Led by the Texas A&M Transportation Institute (TTI), a team of public agencies is conducting research to speed up cross-border transportation for heart attack and stroke victims. Other agency members include members of the Texas Tech University Health Sciences Center El Paso (TTUHSC El Paso) Department of Neurology, El Paso Fire Department personnel, and Mexican ambulance operators.
Delays that occur at the border can have life and death implications since mortality rates increase sharply depending on how much time passes from incident to treatment. Quickly getting patients the care they need is sometimes challenging, however, with tightened security measures at the border.
Evaluating Ambulance Cross Border Operations and Its Impact on Public Health in Border Regions is a project funded by TTI’s Center for International Intelligent Transportation Research (CIITR) and TTUHSC El Paso. The ultimate goal of the project is to work with U.S. Customs and Border Protection (CBP), international bridge operators, and other border agencies to establish an operational protocol to expedite ambulance cross-border operations in the El Paso-Ciudad Juarez binational region.
“We are in the early stages of conducting meetings with all the stakeholders. We’re looking at current operational protocols and determining where the process can be streamlined to get emergency patients to El Paso hospitals quicker, so treatment can begin earlier,” says David Salgado, TTI associate transportation researcher for CIITR and principal investigator on the project.
Currently, when a patient suffering a stroke or heart attack is transported from Juarez to El Paso, Mexican ambulances carry them to the border, where they must have the proper paperwork to be allowed to cross. Once cleared by CBP, the patient is transferred to an El Paso Fire Department (EPFD) ambulance that takes them to a U.S. hospital. In cases where the proper paperwork is missing, a border agent must ride with the patient to the hospital until the individual’s status is confirmed.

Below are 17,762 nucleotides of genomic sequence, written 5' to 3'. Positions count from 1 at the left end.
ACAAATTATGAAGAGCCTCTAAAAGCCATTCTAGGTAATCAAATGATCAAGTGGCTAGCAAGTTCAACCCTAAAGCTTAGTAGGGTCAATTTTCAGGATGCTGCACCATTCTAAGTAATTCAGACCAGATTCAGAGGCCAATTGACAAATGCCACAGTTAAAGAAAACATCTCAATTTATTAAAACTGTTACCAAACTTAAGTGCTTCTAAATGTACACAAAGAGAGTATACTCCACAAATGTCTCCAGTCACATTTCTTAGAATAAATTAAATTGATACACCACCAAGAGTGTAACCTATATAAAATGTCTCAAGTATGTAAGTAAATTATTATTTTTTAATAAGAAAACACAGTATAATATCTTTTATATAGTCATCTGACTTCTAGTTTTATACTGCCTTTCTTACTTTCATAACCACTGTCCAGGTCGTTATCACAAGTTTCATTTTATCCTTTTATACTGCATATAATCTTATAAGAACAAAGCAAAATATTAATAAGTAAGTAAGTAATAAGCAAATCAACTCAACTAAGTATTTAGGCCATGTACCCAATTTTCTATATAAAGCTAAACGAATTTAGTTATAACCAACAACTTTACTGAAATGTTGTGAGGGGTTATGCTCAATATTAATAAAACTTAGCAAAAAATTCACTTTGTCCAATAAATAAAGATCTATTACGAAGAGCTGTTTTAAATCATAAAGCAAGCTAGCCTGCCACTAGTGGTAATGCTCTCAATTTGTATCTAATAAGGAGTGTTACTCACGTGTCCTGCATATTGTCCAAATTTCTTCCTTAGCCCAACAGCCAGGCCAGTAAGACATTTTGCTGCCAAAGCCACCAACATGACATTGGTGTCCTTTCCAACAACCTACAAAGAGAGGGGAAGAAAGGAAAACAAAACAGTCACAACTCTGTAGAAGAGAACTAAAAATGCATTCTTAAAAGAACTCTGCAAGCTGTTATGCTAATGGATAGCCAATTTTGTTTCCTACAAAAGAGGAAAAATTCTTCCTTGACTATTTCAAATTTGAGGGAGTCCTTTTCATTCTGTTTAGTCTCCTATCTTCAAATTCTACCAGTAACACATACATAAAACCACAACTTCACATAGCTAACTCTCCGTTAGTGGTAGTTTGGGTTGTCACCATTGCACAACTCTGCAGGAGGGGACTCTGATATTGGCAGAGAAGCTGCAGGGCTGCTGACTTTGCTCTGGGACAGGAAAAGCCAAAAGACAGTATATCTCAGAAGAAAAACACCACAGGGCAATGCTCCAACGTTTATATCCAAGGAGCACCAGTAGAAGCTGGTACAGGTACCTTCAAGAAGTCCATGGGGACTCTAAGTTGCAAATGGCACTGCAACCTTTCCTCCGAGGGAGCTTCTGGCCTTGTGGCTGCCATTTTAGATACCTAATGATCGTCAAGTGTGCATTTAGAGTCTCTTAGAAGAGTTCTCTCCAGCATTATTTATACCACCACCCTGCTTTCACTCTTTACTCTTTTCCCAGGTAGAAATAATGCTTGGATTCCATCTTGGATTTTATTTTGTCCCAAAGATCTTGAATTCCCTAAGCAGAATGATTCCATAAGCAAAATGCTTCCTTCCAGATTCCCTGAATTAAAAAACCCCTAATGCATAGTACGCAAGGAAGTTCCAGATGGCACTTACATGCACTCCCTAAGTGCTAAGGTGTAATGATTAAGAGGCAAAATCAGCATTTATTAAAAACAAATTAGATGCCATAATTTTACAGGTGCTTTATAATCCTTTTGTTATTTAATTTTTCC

“Stroke is the number one cause of disability in the United States,” says Gustavo Rodriguez, M.D., TTUHSC El Paso neurologist. “It is imperative that stroke patients be treated quickly with a specialized clot-busting drug. Otherwise, the patient can suffer permanent damage.” Dr. Rodriguez says the medical community of El Paso is aware that delays sometimes occur at the border.
“Part of the delay occurs because, currently, CBP is not notified that an ambulance is en route to the border with a patient,” Salgado says. “Perhaps a pre-notification process can be established in which not only is CBP notified, but so is the EPFD. Consequently, Mexican ambulances, CBP, and the EPFD are fully coordinated and aware of the situation in real time.”
Researchers are currently studying how many patients are being transported and the magnitude of the delay problem. To that end, other stakeholder meetings are being planned, as well as a workshop to outline recommendations.
“If there is a weak link in this process, we need to find it,” says Lt. Oscar Salazar of the El Paso Fire Department. “If the border is part of the problem, we need to fix it. We want to make this as seamless as possible.”